Charlie Strong tells Louisville he’s off to Texas
LOUISVILLE, Ky. — Louisville coach Charlie Strong has told Cardinals athletic director Tom Jurich that he is leaving for Texas.
Strong, 37-15 in four seasons at Louisville, including 3-1 in bowl games, will replace Mack Brown.
The 53-year-old Strong met this week with new Texas athletic director Steve Patterson about the coaching vacancy, but he wanted to wait until speaking directly with Jurich to accept Texas’ offer. Jurich was on vacation in Colorado and weather problems made traveling back to Louisville difficult.
Jurich returned to Louisville on Saturday night and met with Strong. Jurich gave Strong his first chance to be a head coach after a long successful career as a defensive coordinator at Florida and South Carolina.
SI.com reported Strong will receive a five-year contract that will pay him $5 million annually.
Texas officials declined comment Saturday night, but were expected to make a formal announcement on Strong taking over the Longhorns on Sunday.
Strong’s decision ends a day that began with him telling assistant coaches in a brief meeting that he hadn’t decided whether to accept Texas’ offer. Asked about the coach’s timetable for a decision, Louisville football spokesman Rocco Gasparro said, "It’s a difficult decision for him."
Strong leaves as one of Louisville’s most successful coaches, one who took the program from three consecutive non-winning seasons to four straight bowl games including Louisville’s second BCS victory last January with a 33-23 upset of Florida in the Sugar Bowl. The Cardinals added another bowl win last week, beating Miami 36-9 in the Russell Athletic Bowl.
He would be Texas’ first black head football coach and inherits a program aching to reclaim its place among the nation’s elite.
Brown’s Longhorns won the 2005 season national championship and returned to the title game after the 2009 season. But the Longhorns fell to 5-7 in 2010 and have lost at least four games each of the last three seasons.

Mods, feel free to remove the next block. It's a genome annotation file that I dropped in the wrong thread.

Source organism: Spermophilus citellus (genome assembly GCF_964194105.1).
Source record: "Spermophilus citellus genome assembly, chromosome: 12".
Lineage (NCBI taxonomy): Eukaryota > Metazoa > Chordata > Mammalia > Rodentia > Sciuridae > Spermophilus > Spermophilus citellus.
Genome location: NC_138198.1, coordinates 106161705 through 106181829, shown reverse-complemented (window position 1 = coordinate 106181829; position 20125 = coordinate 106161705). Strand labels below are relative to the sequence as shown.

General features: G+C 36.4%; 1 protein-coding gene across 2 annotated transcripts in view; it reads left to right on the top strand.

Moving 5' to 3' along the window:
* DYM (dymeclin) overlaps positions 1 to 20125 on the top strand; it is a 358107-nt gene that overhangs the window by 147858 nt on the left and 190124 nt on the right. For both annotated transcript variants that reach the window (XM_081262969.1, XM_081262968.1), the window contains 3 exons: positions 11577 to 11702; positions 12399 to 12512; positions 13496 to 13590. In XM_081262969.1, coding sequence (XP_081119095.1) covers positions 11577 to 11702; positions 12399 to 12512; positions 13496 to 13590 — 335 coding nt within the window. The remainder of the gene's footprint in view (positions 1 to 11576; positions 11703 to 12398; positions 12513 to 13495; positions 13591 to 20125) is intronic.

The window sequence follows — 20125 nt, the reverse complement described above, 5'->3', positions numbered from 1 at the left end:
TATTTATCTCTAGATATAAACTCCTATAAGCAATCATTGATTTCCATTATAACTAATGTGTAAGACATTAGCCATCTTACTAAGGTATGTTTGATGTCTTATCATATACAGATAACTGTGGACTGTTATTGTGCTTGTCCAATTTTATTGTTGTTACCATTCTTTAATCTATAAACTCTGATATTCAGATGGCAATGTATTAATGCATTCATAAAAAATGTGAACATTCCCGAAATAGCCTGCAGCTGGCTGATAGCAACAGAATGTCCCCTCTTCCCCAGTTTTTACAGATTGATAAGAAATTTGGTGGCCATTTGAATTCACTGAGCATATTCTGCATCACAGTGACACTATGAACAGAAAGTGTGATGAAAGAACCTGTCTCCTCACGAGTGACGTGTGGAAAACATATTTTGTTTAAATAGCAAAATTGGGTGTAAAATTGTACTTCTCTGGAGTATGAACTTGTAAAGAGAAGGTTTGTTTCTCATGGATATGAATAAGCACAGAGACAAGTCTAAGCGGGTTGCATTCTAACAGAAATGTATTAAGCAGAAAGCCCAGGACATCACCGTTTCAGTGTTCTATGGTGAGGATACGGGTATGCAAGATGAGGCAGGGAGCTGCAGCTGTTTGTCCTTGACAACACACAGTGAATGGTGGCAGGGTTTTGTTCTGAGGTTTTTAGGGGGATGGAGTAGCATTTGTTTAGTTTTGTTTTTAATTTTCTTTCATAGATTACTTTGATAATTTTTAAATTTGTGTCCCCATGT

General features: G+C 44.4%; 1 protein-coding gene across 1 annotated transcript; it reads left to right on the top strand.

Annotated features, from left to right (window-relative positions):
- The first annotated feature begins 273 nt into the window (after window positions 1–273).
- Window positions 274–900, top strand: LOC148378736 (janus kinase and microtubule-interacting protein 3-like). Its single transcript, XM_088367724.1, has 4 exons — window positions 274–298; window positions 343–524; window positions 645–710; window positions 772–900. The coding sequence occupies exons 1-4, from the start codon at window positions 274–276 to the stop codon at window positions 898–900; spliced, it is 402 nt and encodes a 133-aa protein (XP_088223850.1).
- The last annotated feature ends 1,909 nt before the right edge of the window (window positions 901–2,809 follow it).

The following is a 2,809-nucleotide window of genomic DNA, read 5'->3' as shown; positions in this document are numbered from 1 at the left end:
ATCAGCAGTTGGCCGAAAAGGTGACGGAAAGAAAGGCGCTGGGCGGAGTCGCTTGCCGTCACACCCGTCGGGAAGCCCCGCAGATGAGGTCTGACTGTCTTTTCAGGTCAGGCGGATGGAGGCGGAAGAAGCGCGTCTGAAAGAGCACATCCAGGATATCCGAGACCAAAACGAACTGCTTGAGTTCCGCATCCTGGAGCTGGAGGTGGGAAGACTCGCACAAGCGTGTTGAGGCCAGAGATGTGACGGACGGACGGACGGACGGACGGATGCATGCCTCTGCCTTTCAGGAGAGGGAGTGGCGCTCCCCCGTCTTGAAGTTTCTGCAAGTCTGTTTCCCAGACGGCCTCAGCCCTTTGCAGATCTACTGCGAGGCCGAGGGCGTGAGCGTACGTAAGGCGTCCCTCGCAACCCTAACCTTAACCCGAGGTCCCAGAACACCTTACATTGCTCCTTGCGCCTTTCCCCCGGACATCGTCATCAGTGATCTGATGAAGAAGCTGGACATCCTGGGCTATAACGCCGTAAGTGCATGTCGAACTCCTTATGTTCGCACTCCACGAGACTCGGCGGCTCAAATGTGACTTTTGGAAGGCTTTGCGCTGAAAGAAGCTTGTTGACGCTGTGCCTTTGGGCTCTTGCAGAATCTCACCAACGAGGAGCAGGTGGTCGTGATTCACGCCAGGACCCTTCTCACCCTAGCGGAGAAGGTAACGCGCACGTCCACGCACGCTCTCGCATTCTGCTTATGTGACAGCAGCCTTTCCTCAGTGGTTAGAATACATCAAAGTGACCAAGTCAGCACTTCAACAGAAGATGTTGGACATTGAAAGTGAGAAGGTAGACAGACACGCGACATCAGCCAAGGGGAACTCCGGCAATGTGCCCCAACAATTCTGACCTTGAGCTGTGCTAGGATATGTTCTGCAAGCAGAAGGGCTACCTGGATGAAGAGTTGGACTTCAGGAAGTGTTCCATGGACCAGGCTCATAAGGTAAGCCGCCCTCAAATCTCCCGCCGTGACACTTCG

The Longhorns ended the 2013 season with a 30-7 loss to Oregon in the Alamo Bowl.
That dropoff, including an 18-17 mark in the Big 12 over the last four seasons, frustrated Texas fans, who demand much more from the wealthiest athletic program in the country that sits in the middle of the most fertile high school recruiting grounds in the country.
Strong’s hiring provides the Longhorns a strong recruiter that has built his program with talent from south Florida, including star quarterback Teddy Bridgewater.
Texas also has its Longhorn Network partnership with the ESPN, a 24-hour channel dedicated to Texas athletics, a deal that pays the school at least $300 million over 20 years.
Brown had cited the fractured fan base in his resignation news conference and said it was time for someone else to unite Texas supporters. Brown lasted 16 years in the pressure cooker of Texas, but his final four years included university regents and powerbrokers exploring when and how to replace him, including a meeting with Alabama coach Nick Saban’s agent in early 2013.